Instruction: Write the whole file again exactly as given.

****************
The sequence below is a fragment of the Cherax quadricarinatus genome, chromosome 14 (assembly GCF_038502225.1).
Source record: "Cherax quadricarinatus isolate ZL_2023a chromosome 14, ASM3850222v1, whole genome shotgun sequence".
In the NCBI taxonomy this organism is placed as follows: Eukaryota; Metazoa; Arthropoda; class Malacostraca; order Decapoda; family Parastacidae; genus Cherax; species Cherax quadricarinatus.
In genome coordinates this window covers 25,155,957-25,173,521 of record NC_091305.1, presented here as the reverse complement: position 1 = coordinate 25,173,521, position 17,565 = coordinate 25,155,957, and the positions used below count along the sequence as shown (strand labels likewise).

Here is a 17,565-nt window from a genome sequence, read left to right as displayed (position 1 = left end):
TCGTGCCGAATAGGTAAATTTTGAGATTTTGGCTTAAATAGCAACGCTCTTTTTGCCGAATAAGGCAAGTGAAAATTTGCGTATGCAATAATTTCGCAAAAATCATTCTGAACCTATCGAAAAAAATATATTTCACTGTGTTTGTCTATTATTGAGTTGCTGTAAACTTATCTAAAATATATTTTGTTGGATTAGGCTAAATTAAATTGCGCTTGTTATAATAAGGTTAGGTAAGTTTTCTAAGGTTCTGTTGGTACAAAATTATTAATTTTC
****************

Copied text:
The sequence below is a fragment of the Cherax quadricarinatus genome, chromosome 14 (assembly GCF_038502225.1).
Source record: "Cherax quadricarinatus isolate ZL_2023a chromosome 14, ASM3850222v1, whole genome shotgun sequence".
In the NCBI taxonomy this organism is placed as follows: Eukaryota; Metazoa; Arthropoda; class Malacostraca; order Decapoda; family Parastacidae; genus Cherax; species Cherax quadricarinatus.
In genome coordinates this window covers 25,155,957-25,173,521 of record NC_091305.1, presented here as the reverse complement: position 1 = coordinate 25,173,521, position 17,565 = coordinate 25,155,957, and the positions used below count along the sequence as shown (strand labels likewise).

Here is a 17,565-nt window from a genome sequence, read left to right as displayed (position 1 = left end):
TCGTGCCGAATAGGTAAATTTTGAGATTTTGGCTTAAATAGCAACGCTCTTTTTGCCGAATAAGGCAAGTGAAAATTTGCGTATGCAATAATTTCGCAAAAATCATTCTGAACCTATCGAAAAAAATATATTTCACTGTGTTTGTCTATTATTGAGTTGCTGTAAACTTATCTAAAATATATTTTGTTGGATTAGGCTAAATTAAATTGCGCTTGTTATAATAAGGTTAGGTAAGTTTTCTAAGGTTCTGTTGGTACAAAATTATTAATTTTC